Have you ever tried using your airborne weather radar at 300 NM range? Were you able to make sense of the convective picture around your destination airport? That’s what resolution is all about. When it comes to flying around thunderstorms, detail is everything. The more you know, the better and safer your decisions can be, but you need detail. Resolution is that detail. You need to know if that blob on the 300 NM range is on the airport or 20 miles away from it, for example. That information will help you determine how you will proceed.
The subject of resolution is very important in the general matter of thunderstorms – including use of the radar. Here, I will discuss better resolution in terms of thunderstorm forecast and leave the all-encompassing subject of resolution and use of radar for future articles. But, let’s keep thinking about radar and resolution.
Last issue, I encouraged you to utilize the Storm Prediction Center’s Day 1, 2 and 3 Convective Outlookproduct. As a reminder, it can be found on the www.aviationweather.govwebsite under the convection tab. Recall that this product is a pictorial and textual description of broad areas of expected convection. It is most certainly a “bulls-eye” of where you might find the bad stuff (and thus want to avoid). This said, and despite its high accuracy and reliability in doing what it advertises, it lacks the specificity or resolution to pinpoint where exactly thunderstorms will form. Rest assured, nothing can predict perfectly where storms will be, but we’re getting close!
Traffic Flow Management Convective Forecast
Under the convection tab of www.aviationweather.gov, you will find a panel for the Traffic Flow Management (TFM) Convective Forecast. I will leave the description of the TFM/TCF to the experts who were nice enough to provide such under the “info” link. It’s a pictorial forecast that highlights expected areas of convection. In a hexagonal (box) and hatching technique, lines or clusters of TSRA (terminal radar service areas) are shown. This product begins to refine the picture of convection (the one predicted by the Convective Outlook) for a given period. Another way to look at things is that the TFM/TCF is a forecast of ‘future convective’ SIGMETS (WST).
Enhanced Convective Forecast Product
An additional product that you can use in tandem with the TFM/TCF for pre-flight planning and decisions is the Extended Convective Forecast Product (ECFP). The thumbnail for this panel is adjacent to the TFM/TCF panel.
The ECFP is a further refinement of the upcoming convective picture that the TFM/TCF provides. Again, there is a thorough description of this forecast under the “info” link. It accomplishes a far better and more descriptive explanation about this product than I can ever hope to provide. Overall, where the TFM/TCF picture was a pretty good picture of expected storms, the ECFP is an even better picture.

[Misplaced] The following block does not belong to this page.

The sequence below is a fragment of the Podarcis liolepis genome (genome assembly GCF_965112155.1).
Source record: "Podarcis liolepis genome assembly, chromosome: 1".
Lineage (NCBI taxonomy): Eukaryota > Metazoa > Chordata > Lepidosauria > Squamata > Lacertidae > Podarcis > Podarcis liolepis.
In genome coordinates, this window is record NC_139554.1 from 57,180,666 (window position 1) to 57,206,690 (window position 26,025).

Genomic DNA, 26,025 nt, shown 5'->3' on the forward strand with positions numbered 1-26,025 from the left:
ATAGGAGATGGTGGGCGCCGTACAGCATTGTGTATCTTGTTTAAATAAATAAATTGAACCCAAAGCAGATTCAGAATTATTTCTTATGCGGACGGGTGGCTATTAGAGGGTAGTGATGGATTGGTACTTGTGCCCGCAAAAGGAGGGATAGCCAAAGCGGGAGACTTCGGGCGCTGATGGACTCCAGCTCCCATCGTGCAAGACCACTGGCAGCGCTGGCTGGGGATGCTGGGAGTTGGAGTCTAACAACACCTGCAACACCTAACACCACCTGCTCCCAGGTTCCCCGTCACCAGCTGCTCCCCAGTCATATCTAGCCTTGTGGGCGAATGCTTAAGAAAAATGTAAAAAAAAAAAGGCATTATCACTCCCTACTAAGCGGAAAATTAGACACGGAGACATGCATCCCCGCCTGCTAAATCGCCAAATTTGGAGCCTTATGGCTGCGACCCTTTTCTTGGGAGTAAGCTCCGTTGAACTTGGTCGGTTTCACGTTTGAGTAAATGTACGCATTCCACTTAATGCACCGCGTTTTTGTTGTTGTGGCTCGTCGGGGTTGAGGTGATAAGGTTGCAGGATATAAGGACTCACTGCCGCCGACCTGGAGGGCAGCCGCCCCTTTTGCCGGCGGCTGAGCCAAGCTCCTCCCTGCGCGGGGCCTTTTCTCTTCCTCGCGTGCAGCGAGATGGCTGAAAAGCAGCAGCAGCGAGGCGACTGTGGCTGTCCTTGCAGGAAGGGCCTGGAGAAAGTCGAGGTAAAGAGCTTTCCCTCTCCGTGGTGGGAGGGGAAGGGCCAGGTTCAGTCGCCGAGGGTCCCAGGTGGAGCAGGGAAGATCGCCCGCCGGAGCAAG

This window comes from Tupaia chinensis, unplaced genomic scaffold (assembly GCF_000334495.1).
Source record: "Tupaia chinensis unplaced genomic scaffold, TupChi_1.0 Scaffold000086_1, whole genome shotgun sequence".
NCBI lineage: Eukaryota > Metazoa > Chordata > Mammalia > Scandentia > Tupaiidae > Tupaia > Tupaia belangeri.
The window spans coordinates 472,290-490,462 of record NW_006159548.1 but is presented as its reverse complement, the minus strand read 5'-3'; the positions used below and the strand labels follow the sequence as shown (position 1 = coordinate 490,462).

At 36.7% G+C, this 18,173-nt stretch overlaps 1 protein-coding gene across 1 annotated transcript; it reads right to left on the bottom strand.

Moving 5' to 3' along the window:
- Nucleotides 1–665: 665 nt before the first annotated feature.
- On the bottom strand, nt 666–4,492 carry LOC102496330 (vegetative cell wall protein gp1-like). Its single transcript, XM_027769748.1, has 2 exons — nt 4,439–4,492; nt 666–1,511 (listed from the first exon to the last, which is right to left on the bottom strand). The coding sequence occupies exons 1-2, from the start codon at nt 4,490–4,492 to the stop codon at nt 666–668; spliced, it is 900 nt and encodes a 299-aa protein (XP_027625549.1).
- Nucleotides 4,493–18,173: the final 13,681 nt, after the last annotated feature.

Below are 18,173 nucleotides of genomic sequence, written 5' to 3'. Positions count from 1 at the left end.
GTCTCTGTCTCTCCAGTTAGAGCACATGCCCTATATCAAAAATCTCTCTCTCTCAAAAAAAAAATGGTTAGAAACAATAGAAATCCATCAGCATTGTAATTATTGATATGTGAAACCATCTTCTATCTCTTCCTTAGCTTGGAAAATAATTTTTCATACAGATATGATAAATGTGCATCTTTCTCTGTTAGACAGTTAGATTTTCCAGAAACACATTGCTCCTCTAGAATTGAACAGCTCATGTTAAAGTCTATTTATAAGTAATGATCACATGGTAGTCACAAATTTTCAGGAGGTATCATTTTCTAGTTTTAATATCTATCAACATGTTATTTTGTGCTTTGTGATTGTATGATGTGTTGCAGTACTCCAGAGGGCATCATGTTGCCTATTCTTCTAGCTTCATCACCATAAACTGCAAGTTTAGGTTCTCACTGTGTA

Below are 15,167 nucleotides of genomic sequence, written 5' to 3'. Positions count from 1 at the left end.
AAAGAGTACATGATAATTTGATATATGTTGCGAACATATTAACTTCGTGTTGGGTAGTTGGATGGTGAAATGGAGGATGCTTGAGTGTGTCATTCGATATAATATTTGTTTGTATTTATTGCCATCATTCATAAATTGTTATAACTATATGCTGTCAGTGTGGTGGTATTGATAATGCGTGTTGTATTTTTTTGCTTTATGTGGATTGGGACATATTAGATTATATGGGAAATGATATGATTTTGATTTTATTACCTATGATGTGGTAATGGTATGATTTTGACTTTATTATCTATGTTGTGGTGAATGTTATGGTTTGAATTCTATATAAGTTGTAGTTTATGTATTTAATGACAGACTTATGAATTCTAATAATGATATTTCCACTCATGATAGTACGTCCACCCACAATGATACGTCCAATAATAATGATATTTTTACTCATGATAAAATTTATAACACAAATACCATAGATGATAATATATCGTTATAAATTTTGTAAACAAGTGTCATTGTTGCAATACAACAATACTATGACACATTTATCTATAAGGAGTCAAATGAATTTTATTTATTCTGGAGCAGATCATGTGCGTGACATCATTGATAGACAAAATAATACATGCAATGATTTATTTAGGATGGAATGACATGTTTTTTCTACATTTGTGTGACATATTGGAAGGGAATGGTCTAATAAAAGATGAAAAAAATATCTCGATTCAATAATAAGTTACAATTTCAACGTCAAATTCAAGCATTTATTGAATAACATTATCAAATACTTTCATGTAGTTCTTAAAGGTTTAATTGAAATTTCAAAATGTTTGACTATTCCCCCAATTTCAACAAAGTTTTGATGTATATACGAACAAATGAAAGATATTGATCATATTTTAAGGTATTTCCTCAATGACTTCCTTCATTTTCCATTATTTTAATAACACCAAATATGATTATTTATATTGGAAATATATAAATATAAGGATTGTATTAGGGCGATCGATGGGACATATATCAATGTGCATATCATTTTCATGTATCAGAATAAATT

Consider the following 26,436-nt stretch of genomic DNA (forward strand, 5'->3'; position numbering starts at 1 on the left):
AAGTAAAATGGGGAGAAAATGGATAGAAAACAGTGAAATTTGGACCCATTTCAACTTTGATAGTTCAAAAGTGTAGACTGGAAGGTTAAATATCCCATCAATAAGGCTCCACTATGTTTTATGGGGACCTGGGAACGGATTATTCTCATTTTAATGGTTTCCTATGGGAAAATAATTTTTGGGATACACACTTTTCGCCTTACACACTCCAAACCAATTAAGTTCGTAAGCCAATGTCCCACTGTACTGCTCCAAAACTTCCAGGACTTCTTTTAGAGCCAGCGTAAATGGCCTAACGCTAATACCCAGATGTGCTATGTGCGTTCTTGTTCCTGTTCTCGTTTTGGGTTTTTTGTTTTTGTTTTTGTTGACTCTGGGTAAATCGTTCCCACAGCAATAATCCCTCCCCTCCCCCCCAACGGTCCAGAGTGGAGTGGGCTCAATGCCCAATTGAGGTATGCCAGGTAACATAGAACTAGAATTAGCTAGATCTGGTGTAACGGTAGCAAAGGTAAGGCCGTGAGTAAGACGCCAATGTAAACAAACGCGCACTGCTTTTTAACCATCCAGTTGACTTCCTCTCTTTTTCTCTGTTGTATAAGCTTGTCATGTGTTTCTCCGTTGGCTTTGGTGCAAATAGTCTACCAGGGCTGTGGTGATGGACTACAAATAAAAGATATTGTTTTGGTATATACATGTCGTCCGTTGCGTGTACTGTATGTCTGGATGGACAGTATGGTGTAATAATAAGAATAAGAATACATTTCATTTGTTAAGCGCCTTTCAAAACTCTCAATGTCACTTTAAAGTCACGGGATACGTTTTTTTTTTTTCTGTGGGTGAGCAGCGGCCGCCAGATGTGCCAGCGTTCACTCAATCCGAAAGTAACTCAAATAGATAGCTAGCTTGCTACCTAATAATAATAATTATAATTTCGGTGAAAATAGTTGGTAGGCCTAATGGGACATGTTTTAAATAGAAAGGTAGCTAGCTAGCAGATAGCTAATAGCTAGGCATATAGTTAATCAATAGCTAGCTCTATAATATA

I highly encourage you to ‘click and play’ on both of these products and respective links. Pay particular attention to the forecast periods (valid time, etc.) and don’t just visit this page once, particularly if your day is starting early and have five legs.
Not for pilot use?
Embedded in the explanation of these described weather products is an important point. Technically, they are primarily used by air traffic managers for traffic flow planning. Clearly pilots are not air traffic managers responsible for setting flow rates into major terminals, but we are affected by these decisions (reroutes/delays). Yet, they are there for all the world to see – and that’s you and me! It behooves us to know what’s going on! If air traffic managers think this stuff important, we should too!
The aforementioned thunderstorm outlooks are, by no means, inflight decision tools. You shouldn’t be cancelling a flight based on these forecasts. That’s the job of managers and dispatch. What you should be doing is equipping yourself with the knowledge necessary to make safe and possibly proactive inflight decisions. These forecasts are your tools. Forewarned is forearmed.
If I were to make a suggestion
If you pull up these forecasts and don’t like what you see, give dispatch a call and suggest a reroute. If the current radar is showing what your various weather forecasts predict, dispatch will work with you. Don’t necessarily ask for a reroute around an expected area of convection, ask for a reroute around an area that is beginning to look threatening. In other words, when the radar is beginning to flare up, just as the various forecasts predicted, that is the most opportune time to do something – beforeyou’re flying with your tail between your legs, getting kicked around and watching your fuel disappear. Avoid these problems beforehand! Also, when you’re running for cover (actually in flight) it certainly helps to know where the convection-free areas might be. Safe havens are always cool with me.
In my opinion, the three forecast products I’ve described are excellent tools for pilots to use toward the goal of safety. They are simple to understand and very accurate. A picture is worth a thousand words, but the thousand words that come along with the pictorial representation of storms is very worthy of our consideration – not just for “barroom knowledge” but for well-intentioned, pre-flight decisions. After working with these tools, you may find your awareness, interest and respect for weather increase!